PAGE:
The interval between fourth-year residency applications and the first day of orientation the following July is a well-documented nemesis for most medical students. The demands of preparing applications, the time investment in the interview process, and the typical period of decompression and leisure following Match Day result in an extended period of disuse of—and concomitant massive decline in—the medical knowledge and clinical reasoning skills they built up with so much labor in their first three years.
The decline manifests itself on Day One of residency when unrealistic expectations come into stark relief on both sides of the table: on one side, students anticipate that once they show up for orientation on July 1, their program will help them get up to speed, give them time to warm up, and show them the path, just as it was in medical school. On the other side, the programs expect that the new crop of students will arrive ready to hit the ground running, and will need no remedial instruction or special help to excel. But with the exception of a few “cutting edge” programs that offer either a very basic intern boot camp (which may be optional) or a “warmup” month, the vast majority of programs do not provide any such remedial support, nor generally, do students arrive with an intact skillset or the momentum to amplify their progress and success. The result is that students start residency behind the eight ball, requiring endless hours to reattain their former competencies.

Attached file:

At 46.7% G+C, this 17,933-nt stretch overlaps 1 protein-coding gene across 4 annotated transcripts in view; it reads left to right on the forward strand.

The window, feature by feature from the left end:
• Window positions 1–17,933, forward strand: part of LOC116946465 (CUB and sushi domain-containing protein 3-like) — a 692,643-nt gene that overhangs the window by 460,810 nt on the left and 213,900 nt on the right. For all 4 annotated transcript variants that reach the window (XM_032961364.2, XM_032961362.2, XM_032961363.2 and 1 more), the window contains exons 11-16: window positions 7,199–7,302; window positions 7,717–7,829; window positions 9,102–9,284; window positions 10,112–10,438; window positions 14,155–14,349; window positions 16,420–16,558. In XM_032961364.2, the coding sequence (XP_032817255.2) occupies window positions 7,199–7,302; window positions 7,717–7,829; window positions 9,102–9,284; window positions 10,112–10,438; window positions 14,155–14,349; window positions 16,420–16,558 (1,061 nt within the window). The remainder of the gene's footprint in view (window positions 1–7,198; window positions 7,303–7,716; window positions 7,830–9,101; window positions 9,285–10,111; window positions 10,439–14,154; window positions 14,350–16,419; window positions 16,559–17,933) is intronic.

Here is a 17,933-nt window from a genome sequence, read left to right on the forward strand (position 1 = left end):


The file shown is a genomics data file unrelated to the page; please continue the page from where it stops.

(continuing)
The question, then, is how best to combat this skills decline, while still allowing for a “recharge” period of leisure before students begin residency. (For a discussion of the skills students will need that are not taught in medical school, please see this companion piece: “‘Intern Boot Camp’: The Cure for Resident Burnout.”)
The welcome truth is that maintenance of skills requires much less energy than their initial or re-acquisition. Thus, full-time study is not a necessary part of any proposed solution, nor will it be necessary to set aside time continuously from March through June—applications and interviews are a full-time job in themselves. Instead, a good starting point is to schedule some “free time” for after Match Day and then plan for a modest amount of daily study until orientation. Just as with physical exercise, repetition is needed for intellectual exercise. And just as with physical exercise, overtraining is not ideal.